Should there be ethical constraints on the pursuit of scientific knowledge?
In the pursuit of scientific knowledge, there must be ways to pursue more innovative ideas. However, ethical constraints impede their ability to pursue knowledge. For instance, if you are planning to deceive participants in your pursuit you must make them aware of that (either by signing a consent form or some other method). These ethical guidelines are in place to avoid undue harm to anyone that befalls it. The Placebo Effect has been widely known ever since Henry Beecher discovered this effect in World War II. The success of the treatment can only be attributed to the patient’s belief in the treatment. However, once the patient is aware of the pseudo treatment the effects are no longer apparent. This technique may arouse ethical considerations due to the deception used in gathering the knowledge. However, if deception was not used then the knowledge gained from this study would not have been discovered. We may not have realised how strong the mind is if not for this. There should be ethical constraints on scientists and researchers to an extent so that they are not enclosed in a box in which they cannot pursue new scientific knowledge. The ethical constraints placed on them should be that no undue harm will befall on anyone or thing. For instance, if there is a less harmful way to test something then the researchers must do the less harmful way. Although ethical guidelines give researchers a harder time in their pursuits they are necessary.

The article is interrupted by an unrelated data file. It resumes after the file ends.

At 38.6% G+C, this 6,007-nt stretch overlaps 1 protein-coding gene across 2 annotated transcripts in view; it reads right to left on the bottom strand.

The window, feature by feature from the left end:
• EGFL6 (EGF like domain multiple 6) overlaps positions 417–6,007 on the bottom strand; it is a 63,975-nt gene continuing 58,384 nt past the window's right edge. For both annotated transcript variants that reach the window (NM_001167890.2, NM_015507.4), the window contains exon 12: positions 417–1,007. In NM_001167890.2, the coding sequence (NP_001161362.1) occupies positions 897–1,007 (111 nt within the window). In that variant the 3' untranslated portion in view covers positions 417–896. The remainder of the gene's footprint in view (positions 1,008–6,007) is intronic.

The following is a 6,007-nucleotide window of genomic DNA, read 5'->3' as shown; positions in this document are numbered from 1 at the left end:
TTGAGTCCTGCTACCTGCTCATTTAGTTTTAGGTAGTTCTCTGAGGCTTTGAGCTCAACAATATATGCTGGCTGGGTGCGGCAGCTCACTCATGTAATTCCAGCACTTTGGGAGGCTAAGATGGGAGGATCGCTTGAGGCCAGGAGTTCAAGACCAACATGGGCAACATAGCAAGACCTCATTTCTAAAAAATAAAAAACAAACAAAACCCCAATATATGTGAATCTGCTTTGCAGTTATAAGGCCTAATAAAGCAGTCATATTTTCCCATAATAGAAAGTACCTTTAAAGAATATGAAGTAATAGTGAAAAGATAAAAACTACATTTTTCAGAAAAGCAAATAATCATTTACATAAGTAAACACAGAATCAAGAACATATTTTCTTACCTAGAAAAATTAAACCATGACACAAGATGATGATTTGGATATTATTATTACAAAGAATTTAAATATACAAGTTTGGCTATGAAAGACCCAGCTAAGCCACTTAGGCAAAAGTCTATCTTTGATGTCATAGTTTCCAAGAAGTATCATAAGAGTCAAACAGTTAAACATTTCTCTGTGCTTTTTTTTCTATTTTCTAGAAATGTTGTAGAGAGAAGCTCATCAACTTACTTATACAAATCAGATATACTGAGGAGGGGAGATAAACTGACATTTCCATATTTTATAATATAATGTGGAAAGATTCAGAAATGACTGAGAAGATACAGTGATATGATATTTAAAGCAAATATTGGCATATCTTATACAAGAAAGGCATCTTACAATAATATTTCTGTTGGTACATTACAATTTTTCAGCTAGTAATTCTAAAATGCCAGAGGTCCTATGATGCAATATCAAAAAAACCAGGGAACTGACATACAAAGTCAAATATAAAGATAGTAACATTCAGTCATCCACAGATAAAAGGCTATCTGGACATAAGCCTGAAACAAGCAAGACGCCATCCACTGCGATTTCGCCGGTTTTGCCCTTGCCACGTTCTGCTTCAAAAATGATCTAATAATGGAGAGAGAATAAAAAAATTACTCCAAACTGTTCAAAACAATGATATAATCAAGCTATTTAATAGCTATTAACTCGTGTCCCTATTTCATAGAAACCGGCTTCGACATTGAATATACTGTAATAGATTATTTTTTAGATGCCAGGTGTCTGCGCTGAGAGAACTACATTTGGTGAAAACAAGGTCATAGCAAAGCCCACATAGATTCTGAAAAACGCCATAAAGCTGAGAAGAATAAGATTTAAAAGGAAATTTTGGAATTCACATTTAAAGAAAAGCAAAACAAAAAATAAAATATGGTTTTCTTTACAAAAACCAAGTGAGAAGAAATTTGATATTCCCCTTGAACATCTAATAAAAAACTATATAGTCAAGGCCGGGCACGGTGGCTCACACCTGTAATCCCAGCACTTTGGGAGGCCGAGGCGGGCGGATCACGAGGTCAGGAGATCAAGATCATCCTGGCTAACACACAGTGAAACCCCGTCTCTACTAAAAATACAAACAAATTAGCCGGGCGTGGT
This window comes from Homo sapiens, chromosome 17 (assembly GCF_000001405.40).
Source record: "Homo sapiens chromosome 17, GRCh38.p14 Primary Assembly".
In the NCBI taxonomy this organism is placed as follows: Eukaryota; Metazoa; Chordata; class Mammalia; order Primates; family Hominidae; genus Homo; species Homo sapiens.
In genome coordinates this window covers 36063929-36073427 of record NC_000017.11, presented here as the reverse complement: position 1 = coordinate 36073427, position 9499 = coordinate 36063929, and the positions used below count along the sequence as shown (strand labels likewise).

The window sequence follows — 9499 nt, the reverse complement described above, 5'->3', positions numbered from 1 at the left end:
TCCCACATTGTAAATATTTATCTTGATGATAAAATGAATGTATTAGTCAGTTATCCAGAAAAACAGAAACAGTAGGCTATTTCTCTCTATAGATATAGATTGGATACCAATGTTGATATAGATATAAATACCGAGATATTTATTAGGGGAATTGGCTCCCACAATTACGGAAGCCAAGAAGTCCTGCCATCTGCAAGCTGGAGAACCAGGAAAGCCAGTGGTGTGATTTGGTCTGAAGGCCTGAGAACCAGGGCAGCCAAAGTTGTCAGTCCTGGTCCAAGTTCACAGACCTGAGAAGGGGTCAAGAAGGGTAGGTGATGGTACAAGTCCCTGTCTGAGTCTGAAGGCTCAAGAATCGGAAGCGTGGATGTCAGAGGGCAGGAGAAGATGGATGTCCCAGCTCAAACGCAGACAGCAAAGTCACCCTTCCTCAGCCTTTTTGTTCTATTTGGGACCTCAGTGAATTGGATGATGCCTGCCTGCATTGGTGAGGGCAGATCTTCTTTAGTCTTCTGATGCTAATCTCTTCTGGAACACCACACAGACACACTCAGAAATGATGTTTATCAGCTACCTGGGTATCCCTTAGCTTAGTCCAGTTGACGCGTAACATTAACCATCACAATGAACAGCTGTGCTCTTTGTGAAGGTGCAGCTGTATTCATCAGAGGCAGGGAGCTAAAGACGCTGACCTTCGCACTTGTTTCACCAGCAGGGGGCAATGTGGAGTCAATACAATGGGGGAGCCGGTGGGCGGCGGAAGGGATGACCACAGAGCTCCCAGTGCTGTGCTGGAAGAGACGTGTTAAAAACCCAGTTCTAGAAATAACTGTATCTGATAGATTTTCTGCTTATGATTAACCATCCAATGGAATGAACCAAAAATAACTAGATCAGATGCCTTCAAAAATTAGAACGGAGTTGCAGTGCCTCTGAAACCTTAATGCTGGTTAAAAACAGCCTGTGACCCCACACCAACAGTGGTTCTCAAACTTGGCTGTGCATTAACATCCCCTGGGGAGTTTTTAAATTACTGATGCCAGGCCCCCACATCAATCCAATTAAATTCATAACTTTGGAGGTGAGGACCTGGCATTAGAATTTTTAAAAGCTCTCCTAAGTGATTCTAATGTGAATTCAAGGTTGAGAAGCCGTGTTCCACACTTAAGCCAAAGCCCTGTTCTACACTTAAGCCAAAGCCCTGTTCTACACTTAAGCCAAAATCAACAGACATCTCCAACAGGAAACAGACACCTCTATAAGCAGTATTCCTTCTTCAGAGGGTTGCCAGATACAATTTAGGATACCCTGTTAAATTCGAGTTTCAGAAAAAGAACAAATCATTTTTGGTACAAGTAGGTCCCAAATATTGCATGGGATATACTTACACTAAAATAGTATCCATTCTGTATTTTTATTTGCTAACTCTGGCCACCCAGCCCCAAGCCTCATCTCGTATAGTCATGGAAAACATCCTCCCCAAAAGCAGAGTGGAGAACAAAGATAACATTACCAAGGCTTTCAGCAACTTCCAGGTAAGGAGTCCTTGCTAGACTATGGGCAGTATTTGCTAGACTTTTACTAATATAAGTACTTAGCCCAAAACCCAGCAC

I learned about the placebo effect and how it applies to empathy, the article was included in the list of prescribed titles. For instance, if you’re a doctor and you’re nice to the patient telling them that all will be well and they will be cured with this simple pill (even though it is fake but you don’t tell them that) then they are more likely to have a reaction compared to if the doctor just gave them the pill. I also learned about outliers. We talked about outliers in science and if these would be just a dirty test tube or the cure for cancer. It was a pretty interesting perspective on it.
The question I have to respond to is should there be ethical constraints on the pursuit of scientific knowledge? I was thinking about researching several case studies like Milgram's obedience studies or the Placebo Effect to get my point across in the paragraph. I want the paragraph to mainly be about the question and tie the real life situation back to the question, since I have had trouble with that in earlier assignments.
Should there be ethical constraints on the pursuit of scientific knowledge? is the question that our group decided upon. I think that there should be but to an extent. I don't think that the constraints that are put on the pursuit of scientific knowledge should be too constricting because it then closes off a whole portion of potential scientific knowledge that you're missing out on. However ethical constraints should be put in place to avoid any undue harm that may befall anyone, as always.
What is the source of the sense of right and wrong?
Are there some types of knowledge that should not be sought on ethical grounds?
I ran into these questions while researching my paragraph. Especially the first one intruiged me. I began wondering how we get our moral compass; internally? externally? Do we learn our sense of right and wrong or are we naturally born with it. Hopefully I will be able to explore this topic further in another Badge Project or even on my own time. I am excited to see where it will take me.